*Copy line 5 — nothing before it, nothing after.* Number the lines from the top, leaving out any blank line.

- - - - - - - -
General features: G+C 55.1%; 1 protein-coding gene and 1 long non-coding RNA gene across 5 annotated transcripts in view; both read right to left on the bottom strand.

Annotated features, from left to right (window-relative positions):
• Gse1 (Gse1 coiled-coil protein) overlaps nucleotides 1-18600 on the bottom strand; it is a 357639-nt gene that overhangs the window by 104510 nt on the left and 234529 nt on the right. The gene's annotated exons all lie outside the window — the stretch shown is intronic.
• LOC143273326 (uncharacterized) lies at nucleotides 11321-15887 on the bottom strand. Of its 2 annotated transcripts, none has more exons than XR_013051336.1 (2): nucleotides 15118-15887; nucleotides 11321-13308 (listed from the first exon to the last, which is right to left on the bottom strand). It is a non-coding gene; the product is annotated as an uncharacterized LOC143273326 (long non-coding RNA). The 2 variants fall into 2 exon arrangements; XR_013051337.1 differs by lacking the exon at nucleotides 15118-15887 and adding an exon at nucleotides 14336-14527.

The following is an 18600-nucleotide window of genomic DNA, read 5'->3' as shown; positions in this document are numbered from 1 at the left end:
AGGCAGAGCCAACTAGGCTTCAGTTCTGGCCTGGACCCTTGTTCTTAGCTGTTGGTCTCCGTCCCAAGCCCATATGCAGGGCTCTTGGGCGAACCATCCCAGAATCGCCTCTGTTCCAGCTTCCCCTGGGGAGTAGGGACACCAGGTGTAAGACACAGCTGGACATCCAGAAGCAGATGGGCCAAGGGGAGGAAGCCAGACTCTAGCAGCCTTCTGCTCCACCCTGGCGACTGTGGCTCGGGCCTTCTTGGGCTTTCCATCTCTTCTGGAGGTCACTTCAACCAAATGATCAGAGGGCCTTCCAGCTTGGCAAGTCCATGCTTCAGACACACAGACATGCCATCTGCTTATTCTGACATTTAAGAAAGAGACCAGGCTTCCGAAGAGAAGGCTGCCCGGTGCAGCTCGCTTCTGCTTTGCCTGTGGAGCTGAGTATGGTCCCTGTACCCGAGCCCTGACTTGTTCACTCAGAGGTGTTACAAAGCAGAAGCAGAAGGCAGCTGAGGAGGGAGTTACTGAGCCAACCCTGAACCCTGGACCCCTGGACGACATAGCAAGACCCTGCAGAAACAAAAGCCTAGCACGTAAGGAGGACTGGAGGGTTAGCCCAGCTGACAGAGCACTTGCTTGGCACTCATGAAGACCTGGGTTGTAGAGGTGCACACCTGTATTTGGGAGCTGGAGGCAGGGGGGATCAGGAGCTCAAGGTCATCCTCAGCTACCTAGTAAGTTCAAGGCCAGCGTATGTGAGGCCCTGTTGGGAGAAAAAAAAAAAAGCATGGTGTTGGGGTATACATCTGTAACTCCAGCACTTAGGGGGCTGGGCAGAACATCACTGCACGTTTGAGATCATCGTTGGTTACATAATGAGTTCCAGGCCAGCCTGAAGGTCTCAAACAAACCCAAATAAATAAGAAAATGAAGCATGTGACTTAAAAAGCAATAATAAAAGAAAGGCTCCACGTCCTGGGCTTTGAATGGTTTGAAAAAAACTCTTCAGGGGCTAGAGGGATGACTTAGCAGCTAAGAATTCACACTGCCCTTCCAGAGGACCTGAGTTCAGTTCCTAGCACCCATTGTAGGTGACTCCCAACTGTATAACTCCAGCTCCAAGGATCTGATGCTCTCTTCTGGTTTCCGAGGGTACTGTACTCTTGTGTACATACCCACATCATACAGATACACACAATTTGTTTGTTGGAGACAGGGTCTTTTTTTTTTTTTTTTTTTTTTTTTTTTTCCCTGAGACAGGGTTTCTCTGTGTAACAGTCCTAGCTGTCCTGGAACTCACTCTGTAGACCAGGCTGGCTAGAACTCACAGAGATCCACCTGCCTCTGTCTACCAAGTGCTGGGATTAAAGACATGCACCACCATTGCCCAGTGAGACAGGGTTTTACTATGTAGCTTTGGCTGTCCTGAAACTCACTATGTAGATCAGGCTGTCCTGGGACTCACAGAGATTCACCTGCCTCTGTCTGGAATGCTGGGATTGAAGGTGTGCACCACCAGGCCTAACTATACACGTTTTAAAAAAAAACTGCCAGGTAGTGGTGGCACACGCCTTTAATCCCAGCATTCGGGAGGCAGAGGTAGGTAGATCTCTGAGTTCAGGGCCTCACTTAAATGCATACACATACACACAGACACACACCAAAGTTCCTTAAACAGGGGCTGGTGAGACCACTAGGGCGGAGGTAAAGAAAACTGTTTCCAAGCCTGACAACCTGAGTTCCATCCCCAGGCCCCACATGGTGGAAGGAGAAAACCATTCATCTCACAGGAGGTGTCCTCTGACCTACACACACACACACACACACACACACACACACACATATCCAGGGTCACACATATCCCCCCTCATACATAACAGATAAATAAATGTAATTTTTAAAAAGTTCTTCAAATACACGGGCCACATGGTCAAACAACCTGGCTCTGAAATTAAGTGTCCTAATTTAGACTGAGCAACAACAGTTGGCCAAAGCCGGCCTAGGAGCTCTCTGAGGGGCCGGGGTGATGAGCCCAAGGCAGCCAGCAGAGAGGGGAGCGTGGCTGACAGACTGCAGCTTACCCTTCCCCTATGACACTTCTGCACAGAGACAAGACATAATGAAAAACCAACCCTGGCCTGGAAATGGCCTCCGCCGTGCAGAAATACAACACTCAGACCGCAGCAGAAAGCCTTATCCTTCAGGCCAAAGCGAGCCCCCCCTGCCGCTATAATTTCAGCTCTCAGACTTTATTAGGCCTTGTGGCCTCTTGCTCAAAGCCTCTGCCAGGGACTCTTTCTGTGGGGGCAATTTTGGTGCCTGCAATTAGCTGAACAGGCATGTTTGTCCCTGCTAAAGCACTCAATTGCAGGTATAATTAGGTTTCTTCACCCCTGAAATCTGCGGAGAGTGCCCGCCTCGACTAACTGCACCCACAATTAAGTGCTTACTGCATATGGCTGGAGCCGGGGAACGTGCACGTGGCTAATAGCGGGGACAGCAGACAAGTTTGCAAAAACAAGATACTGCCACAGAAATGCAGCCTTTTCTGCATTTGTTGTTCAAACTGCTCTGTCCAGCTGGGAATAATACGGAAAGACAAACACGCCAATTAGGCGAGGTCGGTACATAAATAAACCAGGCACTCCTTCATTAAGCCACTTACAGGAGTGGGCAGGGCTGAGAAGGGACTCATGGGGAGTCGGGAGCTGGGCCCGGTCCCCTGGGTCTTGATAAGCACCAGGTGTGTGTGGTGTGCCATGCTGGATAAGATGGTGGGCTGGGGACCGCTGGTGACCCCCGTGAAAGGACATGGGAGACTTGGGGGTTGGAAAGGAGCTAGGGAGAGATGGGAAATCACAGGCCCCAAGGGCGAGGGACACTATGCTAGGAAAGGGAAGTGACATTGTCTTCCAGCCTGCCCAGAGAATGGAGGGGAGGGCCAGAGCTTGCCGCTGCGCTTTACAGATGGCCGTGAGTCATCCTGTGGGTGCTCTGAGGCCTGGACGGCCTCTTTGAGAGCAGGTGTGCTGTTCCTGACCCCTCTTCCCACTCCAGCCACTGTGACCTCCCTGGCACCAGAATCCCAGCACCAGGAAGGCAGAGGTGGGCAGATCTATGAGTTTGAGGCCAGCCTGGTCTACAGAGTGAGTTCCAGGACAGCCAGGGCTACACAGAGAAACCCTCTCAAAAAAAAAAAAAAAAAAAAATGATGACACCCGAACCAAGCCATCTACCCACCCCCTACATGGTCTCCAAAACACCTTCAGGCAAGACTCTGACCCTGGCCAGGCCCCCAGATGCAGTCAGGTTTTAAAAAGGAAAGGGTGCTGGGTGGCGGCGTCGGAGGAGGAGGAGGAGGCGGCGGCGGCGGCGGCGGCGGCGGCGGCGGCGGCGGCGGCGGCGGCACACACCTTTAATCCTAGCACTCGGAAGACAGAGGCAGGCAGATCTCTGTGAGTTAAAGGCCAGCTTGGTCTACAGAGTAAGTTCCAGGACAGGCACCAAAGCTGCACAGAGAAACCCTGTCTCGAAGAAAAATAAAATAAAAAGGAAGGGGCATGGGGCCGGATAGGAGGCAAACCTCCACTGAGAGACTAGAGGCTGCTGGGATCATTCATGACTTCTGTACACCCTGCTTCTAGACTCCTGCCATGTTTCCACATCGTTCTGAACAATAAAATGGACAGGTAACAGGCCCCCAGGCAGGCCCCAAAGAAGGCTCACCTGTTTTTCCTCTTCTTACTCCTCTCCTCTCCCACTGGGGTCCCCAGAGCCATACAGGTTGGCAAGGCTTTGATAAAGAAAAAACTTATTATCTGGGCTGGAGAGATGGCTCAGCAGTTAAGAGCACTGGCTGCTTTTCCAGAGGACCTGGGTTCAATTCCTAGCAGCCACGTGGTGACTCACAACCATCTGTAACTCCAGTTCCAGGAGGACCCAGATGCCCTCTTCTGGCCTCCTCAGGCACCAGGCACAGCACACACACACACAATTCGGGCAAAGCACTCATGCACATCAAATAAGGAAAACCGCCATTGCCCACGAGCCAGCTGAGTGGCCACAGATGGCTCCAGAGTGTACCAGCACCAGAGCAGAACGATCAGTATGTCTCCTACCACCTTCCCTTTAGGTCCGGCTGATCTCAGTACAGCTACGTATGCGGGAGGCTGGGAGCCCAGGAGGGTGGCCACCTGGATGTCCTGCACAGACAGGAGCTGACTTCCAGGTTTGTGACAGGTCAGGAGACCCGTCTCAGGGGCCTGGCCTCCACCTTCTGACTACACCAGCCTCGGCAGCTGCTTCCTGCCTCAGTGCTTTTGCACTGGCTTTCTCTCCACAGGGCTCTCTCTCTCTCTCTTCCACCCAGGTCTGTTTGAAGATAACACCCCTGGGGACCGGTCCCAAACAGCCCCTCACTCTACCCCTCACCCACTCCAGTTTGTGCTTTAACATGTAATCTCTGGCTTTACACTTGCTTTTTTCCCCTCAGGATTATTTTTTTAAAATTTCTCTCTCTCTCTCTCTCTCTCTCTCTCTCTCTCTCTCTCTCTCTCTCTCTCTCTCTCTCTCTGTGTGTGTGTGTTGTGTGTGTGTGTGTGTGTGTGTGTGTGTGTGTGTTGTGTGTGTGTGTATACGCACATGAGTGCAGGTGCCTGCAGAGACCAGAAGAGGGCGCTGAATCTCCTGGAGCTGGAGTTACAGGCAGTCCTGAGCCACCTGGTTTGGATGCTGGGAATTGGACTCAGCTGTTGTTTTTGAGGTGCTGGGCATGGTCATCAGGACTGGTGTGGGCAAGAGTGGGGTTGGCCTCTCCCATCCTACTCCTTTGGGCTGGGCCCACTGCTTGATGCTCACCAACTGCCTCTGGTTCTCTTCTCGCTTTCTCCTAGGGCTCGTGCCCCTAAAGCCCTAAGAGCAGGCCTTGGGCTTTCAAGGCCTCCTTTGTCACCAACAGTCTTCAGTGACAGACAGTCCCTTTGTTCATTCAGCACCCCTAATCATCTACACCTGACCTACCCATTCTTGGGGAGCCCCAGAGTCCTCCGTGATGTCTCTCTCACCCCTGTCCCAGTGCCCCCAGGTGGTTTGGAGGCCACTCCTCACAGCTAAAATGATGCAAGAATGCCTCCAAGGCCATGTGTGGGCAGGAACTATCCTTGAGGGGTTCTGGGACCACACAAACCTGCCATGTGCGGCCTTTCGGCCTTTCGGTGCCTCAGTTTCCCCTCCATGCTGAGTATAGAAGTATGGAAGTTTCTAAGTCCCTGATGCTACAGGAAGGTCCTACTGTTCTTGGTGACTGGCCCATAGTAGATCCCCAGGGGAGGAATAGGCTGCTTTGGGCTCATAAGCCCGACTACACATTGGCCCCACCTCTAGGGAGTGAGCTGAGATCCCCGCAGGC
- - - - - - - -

The following is an 18600-nucleotide window of genomic DNA, read 5'->3' as shown; positions in this document are numbered from 1 at the left end: